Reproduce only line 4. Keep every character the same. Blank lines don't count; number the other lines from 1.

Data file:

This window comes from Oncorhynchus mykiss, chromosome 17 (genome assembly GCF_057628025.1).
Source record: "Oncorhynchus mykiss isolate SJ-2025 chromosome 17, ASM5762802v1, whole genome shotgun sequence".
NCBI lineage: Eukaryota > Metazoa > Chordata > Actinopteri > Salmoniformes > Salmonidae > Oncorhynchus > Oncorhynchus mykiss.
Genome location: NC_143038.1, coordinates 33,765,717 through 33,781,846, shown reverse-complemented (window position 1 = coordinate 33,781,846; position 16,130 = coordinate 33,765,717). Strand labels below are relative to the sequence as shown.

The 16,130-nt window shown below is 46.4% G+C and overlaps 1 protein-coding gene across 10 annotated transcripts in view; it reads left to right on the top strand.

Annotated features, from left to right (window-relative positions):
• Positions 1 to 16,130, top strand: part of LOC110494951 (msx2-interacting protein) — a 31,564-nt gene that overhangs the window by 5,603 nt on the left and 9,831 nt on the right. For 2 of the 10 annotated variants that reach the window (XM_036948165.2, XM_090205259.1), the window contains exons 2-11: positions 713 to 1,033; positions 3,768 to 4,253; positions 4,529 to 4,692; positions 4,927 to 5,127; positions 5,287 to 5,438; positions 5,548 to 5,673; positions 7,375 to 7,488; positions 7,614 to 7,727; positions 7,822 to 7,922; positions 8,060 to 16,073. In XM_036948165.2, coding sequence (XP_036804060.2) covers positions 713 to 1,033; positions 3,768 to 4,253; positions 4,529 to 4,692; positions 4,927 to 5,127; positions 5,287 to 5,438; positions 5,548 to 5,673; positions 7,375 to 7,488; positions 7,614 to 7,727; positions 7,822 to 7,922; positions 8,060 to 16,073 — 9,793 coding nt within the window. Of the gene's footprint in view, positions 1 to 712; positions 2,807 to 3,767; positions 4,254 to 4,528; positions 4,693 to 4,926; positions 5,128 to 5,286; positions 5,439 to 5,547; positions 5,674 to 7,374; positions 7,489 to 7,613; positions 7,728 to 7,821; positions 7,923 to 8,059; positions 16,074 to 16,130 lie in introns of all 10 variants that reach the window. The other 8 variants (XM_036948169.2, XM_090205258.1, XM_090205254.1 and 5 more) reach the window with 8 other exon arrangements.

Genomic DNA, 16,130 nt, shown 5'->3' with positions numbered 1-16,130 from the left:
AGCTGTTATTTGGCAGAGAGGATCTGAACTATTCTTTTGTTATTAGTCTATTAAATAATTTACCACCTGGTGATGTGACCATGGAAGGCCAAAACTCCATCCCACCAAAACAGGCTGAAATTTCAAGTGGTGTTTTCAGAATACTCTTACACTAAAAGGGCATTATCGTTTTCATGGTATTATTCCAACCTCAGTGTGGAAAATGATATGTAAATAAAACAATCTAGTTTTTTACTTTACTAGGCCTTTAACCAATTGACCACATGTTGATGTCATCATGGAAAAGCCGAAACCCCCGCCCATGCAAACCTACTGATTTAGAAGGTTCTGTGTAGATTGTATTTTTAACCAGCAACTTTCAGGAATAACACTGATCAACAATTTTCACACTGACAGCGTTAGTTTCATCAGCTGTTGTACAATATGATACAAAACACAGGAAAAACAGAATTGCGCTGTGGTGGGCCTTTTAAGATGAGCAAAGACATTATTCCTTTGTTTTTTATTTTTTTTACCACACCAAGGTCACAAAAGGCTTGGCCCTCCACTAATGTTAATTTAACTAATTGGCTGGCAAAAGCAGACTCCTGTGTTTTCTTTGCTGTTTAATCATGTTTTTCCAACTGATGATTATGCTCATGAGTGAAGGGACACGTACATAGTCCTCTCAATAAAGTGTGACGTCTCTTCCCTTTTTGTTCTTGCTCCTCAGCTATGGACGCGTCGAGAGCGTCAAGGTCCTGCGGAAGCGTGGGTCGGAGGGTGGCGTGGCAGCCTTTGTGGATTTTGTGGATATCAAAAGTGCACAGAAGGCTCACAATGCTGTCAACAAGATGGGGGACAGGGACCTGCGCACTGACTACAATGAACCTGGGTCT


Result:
Genome location: NC_143038.1, coordinates 33,765,717 through 33,781,846, shown reverse-complemented (window position 1 = coordinate 33,781,846; position 16,130 = coordinate 33,765,717). Strand labels below are relative to the sequence as shown.